Let's assume that 50,000 nuclear devices are launched. Note that this is itself probably an overestimate; by definition the first targets are the weapons themselves, and anything that suffers a launch delay probably never gets fired at all. Furthermore, there have been few if any actual live tests of ICBMs; this alone means that failure rates will be high. Quite a lot of warheads will be damaged by the stress of launch and reentry and fail to explode, or not explode properly, or miss targets by sufficiently large amounts that they are basically harmless. And because of this, some high-priority targets would be double or triple targeted - and two explosions in the same place don't do as much damage as two separated explosions.
And from this we see something else: much of the megatonnage - perhaps 20 Gt for the US - was concentrated in a small number of warheads. Basically, you have a few hundred 'citybuster' multi-megaton warheads in each stockpile, and thousands of smaller warheads.
Again from here there is the effect of localisation. Some areas of the northern hemisphere would be disproportionately targeted (i.e. The USA, Russia, and Europe, plus possibly China. But southern hemisphere countries like the whole of Latin America, India, Africa and to some extent Australia would be relatively unscathed.
Fallout from nuclear weapons is surprisingly light, especially at distance. This is because by definition, as little Uranium and Plutonium as possible are used; these materials are expensive and heavy. Essentially, if you were in much of the southern hemisphere and not next to a military base owned by the US, you might not notice.
Even in heavily targeted areas, if we assume a 5km average radius of destruction, that's 80km2 per bomb, or 4 million km2 of complete destruction for 50,000k explosions. That's half the land area of the US.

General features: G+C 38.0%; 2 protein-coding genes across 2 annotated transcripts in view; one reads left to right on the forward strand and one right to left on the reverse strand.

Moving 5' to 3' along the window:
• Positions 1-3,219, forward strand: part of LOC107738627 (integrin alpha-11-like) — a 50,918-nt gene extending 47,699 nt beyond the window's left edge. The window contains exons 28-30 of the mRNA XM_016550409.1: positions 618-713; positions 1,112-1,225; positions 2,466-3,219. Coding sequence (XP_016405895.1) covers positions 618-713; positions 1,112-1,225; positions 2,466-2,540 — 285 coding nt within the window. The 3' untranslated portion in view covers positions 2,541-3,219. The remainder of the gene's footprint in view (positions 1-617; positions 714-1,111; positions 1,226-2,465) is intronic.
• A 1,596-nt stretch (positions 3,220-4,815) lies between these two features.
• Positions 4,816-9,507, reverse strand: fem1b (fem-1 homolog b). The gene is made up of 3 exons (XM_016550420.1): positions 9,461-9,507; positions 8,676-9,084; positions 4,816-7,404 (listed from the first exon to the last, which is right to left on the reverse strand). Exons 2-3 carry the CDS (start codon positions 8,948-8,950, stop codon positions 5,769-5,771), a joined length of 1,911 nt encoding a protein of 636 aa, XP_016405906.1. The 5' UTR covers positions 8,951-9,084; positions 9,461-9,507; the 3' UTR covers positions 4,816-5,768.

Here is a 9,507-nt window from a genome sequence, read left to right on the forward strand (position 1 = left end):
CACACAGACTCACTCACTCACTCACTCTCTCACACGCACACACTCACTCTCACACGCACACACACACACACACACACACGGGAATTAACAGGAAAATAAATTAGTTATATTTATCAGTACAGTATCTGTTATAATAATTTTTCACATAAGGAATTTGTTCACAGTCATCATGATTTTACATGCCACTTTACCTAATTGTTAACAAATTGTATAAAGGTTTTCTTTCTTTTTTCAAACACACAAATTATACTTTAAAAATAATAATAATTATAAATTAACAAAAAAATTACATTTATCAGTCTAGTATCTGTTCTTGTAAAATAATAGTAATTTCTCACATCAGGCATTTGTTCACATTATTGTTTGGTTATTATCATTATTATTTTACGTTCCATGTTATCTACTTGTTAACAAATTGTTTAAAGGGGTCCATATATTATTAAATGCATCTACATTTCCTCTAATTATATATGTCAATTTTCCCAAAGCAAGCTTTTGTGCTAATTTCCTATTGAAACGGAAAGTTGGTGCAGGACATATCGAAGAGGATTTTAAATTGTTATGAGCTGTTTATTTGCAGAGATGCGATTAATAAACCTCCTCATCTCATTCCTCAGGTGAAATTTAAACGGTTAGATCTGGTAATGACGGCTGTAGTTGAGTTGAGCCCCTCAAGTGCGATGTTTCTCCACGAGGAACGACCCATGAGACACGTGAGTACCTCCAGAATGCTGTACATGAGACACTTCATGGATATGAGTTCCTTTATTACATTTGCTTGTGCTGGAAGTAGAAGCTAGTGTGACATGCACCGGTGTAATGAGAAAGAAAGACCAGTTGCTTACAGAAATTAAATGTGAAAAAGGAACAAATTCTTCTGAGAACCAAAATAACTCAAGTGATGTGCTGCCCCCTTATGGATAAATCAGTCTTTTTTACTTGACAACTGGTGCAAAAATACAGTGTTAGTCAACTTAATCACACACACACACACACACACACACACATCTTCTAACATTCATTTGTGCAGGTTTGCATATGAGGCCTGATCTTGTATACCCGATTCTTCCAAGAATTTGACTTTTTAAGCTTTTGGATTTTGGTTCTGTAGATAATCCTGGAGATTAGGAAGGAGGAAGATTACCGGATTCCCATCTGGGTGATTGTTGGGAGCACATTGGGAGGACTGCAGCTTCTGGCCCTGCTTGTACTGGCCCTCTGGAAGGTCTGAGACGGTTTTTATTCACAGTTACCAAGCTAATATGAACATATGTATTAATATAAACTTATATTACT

There would be a 'nuclear winter' effect.. but we have already seen this with volcanic eruptions. We would see some global cooling for the 2-3 years it took for the particulates to settle out. For wildlife, this would be no more than the normal effects of a couple of bad seasons.
For the heavily bombarded and radioactive zones, we can compare to the Chernobyl area. After some initial destruction from acute radiation poisoning - generally localized - The removal of humans appears to benefit wildlife far more than increased background radiation harms it. Expect forests to rapidly regrow in the destroyed areas.
So, how does this answer the question? Western civilization as we know it would be devastated; many - perhaps most - people in North America, Europe, Russia and China might die either directly or from famine/disease in the aftermath. After a coupe of years of disruption, wildlife would start to thrive and reclaim the ruins of the cities and suburbs. Human civilization would probably continue in the southern hemisphere, and recolonize the North after a few decades.
It is also quite possible that between failures, counter strikes on weapons and over-concentration on military targets, the destruction would be much less than feared and most countries would still exist in some form.